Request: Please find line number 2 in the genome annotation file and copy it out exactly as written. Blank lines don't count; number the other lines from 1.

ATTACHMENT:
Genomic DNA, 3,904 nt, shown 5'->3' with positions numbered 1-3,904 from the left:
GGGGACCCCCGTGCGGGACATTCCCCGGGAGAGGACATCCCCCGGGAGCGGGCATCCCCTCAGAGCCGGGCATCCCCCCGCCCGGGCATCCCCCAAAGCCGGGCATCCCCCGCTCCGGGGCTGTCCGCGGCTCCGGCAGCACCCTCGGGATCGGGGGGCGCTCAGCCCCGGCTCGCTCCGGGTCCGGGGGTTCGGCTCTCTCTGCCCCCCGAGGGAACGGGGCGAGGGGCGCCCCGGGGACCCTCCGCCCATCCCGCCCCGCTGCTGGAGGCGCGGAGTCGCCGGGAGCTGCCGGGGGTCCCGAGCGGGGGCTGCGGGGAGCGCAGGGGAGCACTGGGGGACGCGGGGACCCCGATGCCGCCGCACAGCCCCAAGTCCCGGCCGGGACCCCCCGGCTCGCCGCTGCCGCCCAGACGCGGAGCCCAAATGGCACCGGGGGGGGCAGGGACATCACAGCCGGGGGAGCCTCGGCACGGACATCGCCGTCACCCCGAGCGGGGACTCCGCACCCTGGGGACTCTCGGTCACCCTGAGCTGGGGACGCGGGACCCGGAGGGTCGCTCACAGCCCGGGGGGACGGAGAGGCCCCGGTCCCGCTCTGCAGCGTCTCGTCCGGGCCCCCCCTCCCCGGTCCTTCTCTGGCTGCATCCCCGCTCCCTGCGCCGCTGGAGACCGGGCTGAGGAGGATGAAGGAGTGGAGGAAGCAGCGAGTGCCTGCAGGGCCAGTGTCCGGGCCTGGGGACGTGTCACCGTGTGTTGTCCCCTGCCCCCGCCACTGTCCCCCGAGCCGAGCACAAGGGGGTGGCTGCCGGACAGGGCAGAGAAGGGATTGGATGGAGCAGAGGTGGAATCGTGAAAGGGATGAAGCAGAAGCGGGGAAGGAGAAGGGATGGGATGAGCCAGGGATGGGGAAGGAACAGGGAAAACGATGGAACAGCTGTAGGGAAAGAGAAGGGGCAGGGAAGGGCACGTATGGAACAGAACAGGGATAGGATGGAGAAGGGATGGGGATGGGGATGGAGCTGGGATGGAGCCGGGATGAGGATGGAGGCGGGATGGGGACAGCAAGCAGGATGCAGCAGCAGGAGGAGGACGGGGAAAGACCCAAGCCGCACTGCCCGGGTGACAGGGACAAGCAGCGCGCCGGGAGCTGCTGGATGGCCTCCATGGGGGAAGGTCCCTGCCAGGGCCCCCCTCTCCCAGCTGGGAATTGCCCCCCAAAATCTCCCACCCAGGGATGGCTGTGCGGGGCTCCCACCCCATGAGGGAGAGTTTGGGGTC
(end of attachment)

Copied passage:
GGGGACCCCCGTGCGGGACATTCCCCGGGAGAGGACATCCCCCGGGAGCGGGCATCCCCTCAGAGCCGGGCATCCCCCCGCCCGGGCATCCCCCAAAGCCGGGCATCCCCCGCTCCGGGGCTGTCCGCGGCTCCGGCAGCACCCTCGGGATCGGGGGGCGCTCAGCCCCGGCTCGCTCCGGGTCCGGGGGTTCGGCTCTCTCTGCCCCCCGAGGGAACGGGGCGAGGGGCGCCCCGGGGACCCTCCGCCCATCCCGCCCCGCTGCTGGAGGCGCGGAGTCGCCGGGAGCTGCCGGGGGTCCCGAGCGGGGGCTGCGGGGAGCGCAGGGGAGCACTGGGGGACGCGGGGACCCCGATGCCGCCGCACAGCCCCAAGTCCCGGCCGGGACCCCCCGGCTCGCCGCTGCCGCCCAGACGCGGAGCCCAAATGGCACCGGGGGGGGCAGGGACATCACAGCCGGGGGAGCCTCGGCACGGACATCGCCGTCACCCCGAGCGGGGACTCCGCACCCTGGGGACTCTCGGTCACCCTGAGCTGGGGACGCGGGACCCGGAGGGTCGCTCACAGCCCGGGGGGACGGAGAGGCCCCGGTCCCGCTCTGCAGCGTCTCGTCCGGGCCCCCCCTCCCCGGTCCTTCTCTGGCTGCATCCCCGCTCCCTGCGCCGCTGGAGACCGGGCTGAGGAGGATGAAGGAGTGGAGGAAGCAGCGAGTGCCTGCAGGGCCAGTGTCCGGGCCTGGGGACGTGTCACCGTGTGTTGTCCCCTGCCCCCGCCACTGTCCCCCGAGCCGAGCACAAGGGGGTGGCTGCCGGACAGGGCAGAGAAGGGATTGGATGGAGCAGAGGTGGAATCGTGAAAGGGATGAAGCAGAAGCGGGGAAGGAGAAGGGATGGGATGAGCCAGGGATGGGGAAGGAACAGGGAAAACGATGGAACAGCTGTAGGGAAAGAGAAGGGGCAGGGAAGGGCACGTATGGAACAGAACAGGGATAGGATGGAGAAGGGATGGGGATGGGGATGGAGCTGGGATGGAGCCGGGATGAGGATGGAGGCGGGATGGGGACAGCAAGCAGGATGCAGCAGCAGGAGGAGGACGGGGAAAGACCCAAGCCGCACTGCCCGGGTGACAGGGACAAGCAGCGCGCCGGGAGCTGCTGGATGGCCTCCATGGGGGAAGGTCCCTGCCAGGGCCCCCCTCTCCCAGCTGGGAATTGCCCCCCAAAATCTCCCACCCAGGGATGGCTGTGCGGGGCTCCCACCCCATGAGGGAGAGTTTGGGGTC